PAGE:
“We are no longer living in a time when we can say we either want to enhance or we don’t. We are already living in an age of enhancement.”
Nicholas Agar, Victoria University (6)
We’re entering a massive gray area in ethics — the engineering of human capabilities to improve performance. People advocating human enhancement even have a name — trans-humanists.
Thus far, medical engineering has focused on restoring function to those with critical injuries or illness — enabling the lame to walk or restoring functioning to those with combat injuries. There’s general agreement that those are positive steps.
However, the technology isn’t limited to remedial care. And if you think about it, that’s a boundary we crossed a long time ago.
Think of cosmetic surgery. World War I produced massive numbers of people with disfigured bodies caused by shrapnel, burns and chemical weapons. The first modern rhinoplasty was performed in 1923. While the roots of cosmetic surgery go back to the Ancient Greeks, the procedures required learning about bacteria and hygiene and surgical procedures created in war before it could really take off.
Arguably, cosmetic surgery began as the correction of natural defects as well as the results of war and industrial accidents. It moved from their to vanity — trying to make a beautiful person more beautiful.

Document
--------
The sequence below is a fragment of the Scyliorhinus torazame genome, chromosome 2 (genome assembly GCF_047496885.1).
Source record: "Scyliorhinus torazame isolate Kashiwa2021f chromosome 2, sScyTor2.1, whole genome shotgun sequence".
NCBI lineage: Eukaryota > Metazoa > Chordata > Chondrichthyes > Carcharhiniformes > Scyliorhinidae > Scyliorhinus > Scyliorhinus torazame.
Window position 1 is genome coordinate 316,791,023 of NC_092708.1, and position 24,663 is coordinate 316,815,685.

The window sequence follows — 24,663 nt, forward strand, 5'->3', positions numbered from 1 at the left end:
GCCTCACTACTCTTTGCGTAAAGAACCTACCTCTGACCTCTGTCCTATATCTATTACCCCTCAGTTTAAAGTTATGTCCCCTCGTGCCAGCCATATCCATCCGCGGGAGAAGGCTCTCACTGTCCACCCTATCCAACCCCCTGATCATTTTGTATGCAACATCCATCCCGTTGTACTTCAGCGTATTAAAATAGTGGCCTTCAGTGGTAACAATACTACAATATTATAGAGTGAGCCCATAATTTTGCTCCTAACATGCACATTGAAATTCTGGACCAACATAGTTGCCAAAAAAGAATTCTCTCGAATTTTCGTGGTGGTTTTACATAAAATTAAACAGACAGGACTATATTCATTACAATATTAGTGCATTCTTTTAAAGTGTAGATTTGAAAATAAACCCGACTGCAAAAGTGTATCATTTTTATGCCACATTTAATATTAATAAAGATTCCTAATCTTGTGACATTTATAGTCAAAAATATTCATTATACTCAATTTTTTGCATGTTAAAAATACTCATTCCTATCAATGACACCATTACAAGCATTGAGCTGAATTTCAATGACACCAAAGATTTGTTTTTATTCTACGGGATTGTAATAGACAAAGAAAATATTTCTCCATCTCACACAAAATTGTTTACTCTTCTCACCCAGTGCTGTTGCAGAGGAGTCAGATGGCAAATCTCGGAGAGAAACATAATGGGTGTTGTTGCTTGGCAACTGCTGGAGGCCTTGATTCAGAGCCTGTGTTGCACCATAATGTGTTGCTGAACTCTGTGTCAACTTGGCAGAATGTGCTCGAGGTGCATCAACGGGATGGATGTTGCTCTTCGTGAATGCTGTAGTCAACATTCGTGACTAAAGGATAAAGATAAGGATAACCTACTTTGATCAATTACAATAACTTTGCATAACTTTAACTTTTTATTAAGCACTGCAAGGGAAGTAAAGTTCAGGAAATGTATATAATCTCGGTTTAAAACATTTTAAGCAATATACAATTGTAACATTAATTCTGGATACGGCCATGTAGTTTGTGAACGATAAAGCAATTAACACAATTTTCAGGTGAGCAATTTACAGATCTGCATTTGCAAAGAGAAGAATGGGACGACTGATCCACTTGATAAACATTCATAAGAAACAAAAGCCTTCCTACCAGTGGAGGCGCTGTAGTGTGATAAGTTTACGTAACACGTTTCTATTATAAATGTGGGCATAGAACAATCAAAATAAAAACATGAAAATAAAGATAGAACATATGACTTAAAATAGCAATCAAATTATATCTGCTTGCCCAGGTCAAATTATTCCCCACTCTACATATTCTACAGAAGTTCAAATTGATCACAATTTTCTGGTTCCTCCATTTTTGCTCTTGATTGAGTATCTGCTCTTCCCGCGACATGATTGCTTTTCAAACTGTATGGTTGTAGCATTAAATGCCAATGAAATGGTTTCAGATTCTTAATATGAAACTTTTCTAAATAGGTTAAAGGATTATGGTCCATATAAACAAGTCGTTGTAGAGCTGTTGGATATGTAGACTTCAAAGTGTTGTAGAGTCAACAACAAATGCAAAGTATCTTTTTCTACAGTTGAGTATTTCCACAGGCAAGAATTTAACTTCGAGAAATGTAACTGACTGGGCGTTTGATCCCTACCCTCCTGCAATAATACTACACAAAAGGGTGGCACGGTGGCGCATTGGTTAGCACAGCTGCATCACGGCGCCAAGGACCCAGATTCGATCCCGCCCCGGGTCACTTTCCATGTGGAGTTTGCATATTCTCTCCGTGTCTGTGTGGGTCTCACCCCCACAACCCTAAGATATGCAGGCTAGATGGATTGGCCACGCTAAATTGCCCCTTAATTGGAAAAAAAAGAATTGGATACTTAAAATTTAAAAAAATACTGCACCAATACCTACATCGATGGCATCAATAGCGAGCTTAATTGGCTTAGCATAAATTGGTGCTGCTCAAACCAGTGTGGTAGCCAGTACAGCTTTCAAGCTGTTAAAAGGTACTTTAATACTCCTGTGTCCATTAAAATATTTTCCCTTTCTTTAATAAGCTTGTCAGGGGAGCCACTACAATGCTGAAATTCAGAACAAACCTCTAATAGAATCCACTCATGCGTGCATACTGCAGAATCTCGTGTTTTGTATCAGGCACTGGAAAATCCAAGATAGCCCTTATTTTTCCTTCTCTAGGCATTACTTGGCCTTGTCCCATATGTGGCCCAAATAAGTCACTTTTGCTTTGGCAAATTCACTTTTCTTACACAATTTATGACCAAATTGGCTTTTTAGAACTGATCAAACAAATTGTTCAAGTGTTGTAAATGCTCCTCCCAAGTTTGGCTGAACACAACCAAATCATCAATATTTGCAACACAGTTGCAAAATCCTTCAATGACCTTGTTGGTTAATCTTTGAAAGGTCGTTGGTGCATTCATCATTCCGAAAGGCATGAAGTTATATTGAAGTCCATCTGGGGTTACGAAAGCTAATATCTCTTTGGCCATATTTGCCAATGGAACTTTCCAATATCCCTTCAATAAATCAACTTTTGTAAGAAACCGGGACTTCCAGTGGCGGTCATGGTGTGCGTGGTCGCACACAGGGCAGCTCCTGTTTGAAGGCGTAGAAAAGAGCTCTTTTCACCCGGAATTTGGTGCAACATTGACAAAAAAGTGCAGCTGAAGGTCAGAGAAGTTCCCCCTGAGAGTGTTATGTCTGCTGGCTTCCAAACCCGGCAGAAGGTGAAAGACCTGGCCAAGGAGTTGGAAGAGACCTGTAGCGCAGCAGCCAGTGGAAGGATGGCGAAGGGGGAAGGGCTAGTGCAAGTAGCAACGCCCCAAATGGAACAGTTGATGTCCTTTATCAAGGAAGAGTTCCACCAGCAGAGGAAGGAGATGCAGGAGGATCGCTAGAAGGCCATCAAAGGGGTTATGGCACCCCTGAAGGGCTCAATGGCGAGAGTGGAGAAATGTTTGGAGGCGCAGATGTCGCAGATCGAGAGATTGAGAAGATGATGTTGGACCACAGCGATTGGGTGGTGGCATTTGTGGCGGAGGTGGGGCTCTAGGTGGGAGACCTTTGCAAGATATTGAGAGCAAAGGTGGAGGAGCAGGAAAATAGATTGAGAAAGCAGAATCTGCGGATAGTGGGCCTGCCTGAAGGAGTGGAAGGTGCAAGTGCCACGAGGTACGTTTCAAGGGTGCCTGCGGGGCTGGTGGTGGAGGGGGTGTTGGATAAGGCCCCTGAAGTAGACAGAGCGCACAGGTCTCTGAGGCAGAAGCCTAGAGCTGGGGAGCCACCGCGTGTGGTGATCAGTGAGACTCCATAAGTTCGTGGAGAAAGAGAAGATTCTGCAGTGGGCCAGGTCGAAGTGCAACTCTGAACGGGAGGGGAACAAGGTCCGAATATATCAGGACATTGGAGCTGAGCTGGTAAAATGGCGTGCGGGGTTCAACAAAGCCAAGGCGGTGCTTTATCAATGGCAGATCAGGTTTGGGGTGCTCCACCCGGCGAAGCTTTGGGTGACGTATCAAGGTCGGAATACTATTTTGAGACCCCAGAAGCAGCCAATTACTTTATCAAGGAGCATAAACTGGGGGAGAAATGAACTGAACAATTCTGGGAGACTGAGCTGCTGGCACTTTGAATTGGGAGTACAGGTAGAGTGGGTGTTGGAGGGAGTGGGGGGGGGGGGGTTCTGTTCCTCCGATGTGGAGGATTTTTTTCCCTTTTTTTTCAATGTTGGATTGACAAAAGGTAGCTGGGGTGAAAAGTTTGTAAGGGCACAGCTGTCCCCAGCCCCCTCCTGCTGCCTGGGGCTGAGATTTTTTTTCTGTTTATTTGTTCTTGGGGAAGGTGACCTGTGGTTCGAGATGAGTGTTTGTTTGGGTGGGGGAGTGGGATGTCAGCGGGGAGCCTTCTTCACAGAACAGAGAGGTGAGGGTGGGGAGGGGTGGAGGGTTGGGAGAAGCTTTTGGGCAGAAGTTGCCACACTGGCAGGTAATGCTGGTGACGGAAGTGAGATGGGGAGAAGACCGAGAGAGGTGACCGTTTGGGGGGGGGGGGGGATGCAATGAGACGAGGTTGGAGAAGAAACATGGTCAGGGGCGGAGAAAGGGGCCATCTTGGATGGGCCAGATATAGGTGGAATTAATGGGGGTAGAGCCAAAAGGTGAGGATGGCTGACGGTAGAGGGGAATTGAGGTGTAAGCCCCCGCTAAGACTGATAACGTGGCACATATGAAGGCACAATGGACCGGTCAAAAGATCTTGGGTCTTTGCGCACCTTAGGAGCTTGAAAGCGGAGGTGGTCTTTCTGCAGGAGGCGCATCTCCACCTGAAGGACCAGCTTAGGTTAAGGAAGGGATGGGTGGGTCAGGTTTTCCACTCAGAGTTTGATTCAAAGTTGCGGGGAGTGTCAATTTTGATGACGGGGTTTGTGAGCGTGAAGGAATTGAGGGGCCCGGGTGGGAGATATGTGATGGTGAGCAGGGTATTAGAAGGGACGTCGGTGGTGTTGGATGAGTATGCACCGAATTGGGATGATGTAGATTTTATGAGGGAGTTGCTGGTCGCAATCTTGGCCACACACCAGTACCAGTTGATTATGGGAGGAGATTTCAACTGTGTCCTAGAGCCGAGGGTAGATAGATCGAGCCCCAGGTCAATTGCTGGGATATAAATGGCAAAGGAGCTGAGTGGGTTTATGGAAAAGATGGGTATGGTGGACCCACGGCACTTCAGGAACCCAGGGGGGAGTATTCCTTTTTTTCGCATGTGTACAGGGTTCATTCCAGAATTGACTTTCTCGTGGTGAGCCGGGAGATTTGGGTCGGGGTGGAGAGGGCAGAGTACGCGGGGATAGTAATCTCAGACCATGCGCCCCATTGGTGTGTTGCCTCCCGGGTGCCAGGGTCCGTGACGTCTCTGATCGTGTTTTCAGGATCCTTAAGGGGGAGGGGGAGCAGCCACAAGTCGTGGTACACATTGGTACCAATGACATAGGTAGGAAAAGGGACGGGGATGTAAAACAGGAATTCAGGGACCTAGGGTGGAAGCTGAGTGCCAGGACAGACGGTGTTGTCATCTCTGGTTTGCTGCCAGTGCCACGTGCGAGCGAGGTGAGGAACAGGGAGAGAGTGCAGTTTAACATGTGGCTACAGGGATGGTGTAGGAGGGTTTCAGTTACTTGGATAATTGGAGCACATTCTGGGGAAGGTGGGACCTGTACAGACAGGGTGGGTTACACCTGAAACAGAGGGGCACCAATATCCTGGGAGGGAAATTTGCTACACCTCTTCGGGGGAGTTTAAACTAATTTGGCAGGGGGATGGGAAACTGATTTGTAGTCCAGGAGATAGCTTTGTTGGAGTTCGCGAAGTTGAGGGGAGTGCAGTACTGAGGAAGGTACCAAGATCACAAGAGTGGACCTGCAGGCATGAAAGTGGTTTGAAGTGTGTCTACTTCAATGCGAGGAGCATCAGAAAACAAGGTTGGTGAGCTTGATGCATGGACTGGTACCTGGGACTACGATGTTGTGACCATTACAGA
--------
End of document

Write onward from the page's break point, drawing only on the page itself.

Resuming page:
That’s where we are now with modern medical technology. As demonstrated, we can manipulate genes in fetuses to make babies healthier. But we can also improve eyesight and make people stronger or faster through medical engineering. We’ve condemned steroids as a way to do that, due to their health effects. But if there are ways to achieve the same results without the side effects, would we condemn those as well? What does it mean to be an athlete when you have enhanced capabilities through medical engineering? (The idea of restrictor plates for athletes is amusing but could be real in the future. In case you don’t know, the plates are used in NASCAR to keep cars from speeding too fast on certain tracks.)
Can we affect brain function through engineering? Good question. We know people are trying to impact the choices that we make that the preferences we have through neuro-marketing. Can an effort to manipulate how the brain works be far behind?
And is that a good thing? Instead of the clear separation of human and AI, is there a potential for a hybrid that combines elements of both? Clearly science fiction writers have seen the possibility. There seems to be a uncanny resemblance between what the science fiction community can envision and what engineering and invention actually produces.
Is that the path to the fountain of youth and truly eternal life?
- Université de Genève. “Human enhancement: Is it good for society?.” ScienceDaily. ScienceDaily, 11 February 2019. <www.sciencedaily.com/releases/2019/02/190211114300.htm>.